Memorandum by the Assistant Secretary of State (Messersmith)

I have noted with interest the memorandum67 of the conversation which Mr. Henderson had with Mr. Oumansky, Chargé d’Affaires, a. i. of the Soviet Union, with regard to the Department’s recent circular to Chiefs of Mission in Washington requesting information regarding officers and employees of foreign governments residing in, or engaged in activities, in the United States. The information which Mr. Oumansky himself has given with regard to the number of persons [Page 929]which the Soviet Government has in this country for one reason or another, and particularly his statement that practically every Soviet Union citizen in this country is in some way or other an employee of the Soviet Government, indicates to this Government the need for all information concerning their presence here and their arrival and departure. It is just this situation which Mr. Oumansky describes, and from which he desires relief, which we are trying to control.

In view of the existing situation with which we have to deal and of the obvious activities of certain governments, it is necessary for us to have the information called for in our circular instruction to Chiefs of Mission in Washington dated March 30, 1939. I think we must insist upon and require a very prompt and full compliance with this circular by Chiefs of Mission and foreign Consular officers in this country. The failure of any Chief of Mission or Consular establishments to provide the information promptly according to this circular should be reported to the appropriate Chief of the political division in the Department so that steps leading to full compliance may be taken.

With specific reference to Mr. Oumansky’s request, I think he should be informed that we must require full compliance with the circular. He cannot offer any real objection because the Soviet Government is requiring us to give full and prompt information concerning all the officers of our Government stationed in that country, including even domestic servants who may be in the employ of our officers. The fact that the Soviet Government has further categories of persons in this country other than diplomatic and consular officers does not change the situation. They are, as the Chargé d’Affaires states, employees of the Soviet Union. It is therefore proper and necessary that we should be informed when they come, what they do and when they leave, irrespective of whether they may have recognition under international law and practice. It does seem that so far as employees of the Soviet Government are concerned, other than diplomatic and consular officers, it would serve our purpose adequately if the Soviet Embassy will furnish the Department every month with a statement of arrivals, functions, changes in place of duty and departures of persons who are not accorded diplomatic or consular status.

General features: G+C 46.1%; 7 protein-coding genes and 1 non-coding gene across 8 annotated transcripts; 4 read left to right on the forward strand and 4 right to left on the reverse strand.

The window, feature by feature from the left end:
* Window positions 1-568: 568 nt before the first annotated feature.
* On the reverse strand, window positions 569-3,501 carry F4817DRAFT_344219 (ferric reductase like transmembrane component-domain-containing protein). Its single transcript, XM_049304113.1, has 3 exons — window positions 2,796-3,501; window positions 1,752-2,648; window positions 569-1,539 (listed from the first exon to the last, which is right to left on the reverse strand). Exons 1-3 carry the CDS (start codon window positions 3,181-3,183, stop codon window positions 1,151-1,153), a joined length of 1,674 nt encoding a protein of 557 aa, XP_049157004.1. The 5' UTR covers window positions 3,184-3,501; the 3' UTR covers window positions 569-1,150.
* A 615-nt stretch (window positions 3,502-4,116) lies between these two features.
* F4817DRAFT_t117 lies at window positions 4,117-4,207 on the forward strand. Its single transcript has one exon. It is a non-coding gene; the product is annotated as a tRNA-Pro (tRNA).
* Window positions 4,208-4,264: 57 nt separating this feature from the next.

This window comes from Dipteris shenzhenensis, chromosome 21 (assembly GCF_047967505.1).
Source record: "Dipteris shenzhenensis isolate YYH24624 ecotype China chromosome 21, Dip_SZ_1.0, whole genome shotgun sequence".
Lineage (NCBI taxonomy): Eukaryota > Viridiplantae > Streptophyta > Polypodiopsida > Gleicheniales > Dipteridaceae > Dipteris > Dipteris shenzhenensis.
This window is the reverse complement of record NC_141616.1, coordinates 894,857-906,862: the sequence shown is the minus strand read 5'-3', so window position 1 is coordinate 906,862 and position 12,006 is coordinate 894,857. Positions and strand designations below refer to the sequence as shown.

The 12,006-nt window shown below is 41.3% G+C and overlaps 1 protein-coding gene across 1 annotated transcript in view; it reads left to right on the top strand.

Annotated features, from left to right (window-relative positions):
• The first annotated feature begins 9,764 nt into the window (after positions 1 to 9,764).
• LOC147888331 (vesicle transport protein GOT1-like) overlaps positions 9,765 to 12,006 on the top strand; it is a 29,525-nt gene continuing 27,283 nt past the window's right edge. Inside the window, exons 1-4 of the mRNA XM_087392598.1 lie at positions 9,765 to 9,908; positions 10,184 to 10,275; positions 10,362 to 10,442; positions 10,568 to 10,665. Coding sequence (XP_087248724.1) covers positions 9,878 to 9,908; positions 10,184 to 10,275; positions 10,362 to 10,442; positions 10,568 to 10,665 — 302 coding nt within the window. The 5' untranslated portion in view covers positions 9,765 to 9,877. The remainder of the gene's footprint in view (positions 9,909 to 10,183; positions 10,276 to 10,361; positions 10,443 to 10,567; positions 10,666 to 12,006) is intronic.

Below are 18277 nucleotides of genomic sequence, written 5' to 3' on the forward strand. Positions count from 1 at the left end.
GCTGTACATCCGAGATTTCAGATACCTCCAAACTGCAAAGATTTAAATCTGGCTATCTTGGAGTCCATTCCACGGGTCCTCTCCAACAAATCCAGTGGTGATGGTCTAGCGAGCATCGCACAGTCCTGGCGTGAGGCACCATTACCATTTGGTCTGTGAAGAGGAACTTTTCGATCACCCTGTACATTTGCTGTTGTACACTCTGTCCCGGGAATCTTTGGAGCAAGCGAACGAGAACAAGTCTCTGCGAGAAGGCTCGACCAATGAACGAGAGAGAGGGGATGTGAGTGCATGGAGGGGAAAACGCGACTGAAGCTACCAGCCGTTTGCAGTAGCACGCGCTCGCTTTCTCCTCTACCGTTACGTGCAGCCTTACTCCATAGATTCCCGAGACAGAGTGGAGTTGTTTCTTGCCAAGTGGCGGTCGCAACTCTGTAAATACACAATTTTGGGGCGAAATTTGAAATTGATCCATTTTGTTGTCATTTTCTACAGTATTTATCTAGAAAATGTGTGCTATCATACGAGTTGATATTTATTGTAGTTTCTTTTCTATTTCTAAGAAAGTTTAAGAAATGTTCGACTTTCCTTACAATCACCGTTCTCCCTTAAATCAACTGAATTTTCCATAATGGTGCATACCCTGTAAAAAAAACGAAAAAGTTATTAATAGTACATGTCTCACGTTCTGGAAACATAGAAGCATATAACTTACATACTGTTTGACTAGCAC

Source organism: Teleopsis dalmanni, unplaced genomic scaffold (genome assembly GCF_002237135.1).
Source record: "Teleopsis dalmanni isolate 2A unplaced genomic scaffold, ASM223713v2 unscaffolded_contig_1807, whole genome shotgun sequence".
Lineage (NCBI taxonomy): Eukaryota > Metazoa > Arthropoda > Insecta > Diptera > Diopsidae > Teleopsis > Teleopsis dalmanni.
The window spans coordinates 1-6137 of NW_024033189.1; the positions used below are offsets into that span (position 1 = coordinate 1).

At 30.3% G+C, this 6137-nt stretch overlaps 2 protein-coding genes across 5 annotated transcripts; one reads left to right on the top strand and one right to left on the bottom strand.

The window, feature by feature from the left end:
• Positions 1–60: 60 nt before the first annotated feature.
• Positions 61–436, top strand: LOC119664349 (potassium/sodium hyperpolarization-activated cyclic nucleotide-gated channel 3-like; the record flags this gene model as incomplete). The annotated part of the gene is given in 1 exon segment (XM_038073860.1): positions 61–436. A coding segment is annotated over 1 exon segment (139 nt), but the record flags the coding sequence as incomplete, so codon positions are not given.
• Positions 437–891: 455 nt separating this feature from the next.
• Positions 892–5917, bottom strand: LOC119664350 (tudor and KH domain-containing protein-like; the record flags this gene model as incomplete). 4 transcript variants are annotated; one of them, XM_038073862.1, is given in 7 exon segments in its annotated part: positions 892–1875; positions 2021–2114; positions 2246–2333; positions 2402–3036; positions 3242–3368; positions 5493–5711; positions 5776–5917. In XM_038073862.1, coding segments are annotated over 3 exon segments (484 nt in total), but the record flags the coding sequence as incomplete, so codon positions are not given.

The fact that this may involve a certain amount of routine tasks for the Soviet Embassy or Soviet officials in this country is not a matter of our concern. They did not hesitate to impose a similar burden on us in Russia where we have only diplomatic and consular officers, all recognized representatives of our Government. They must similarly be willing to furnish us this information here for all officers or employees the Soviet Union may have in this country.

G[eorge] S. M[essersmith]
  1. Memorandum of April 14, 1939, not printed.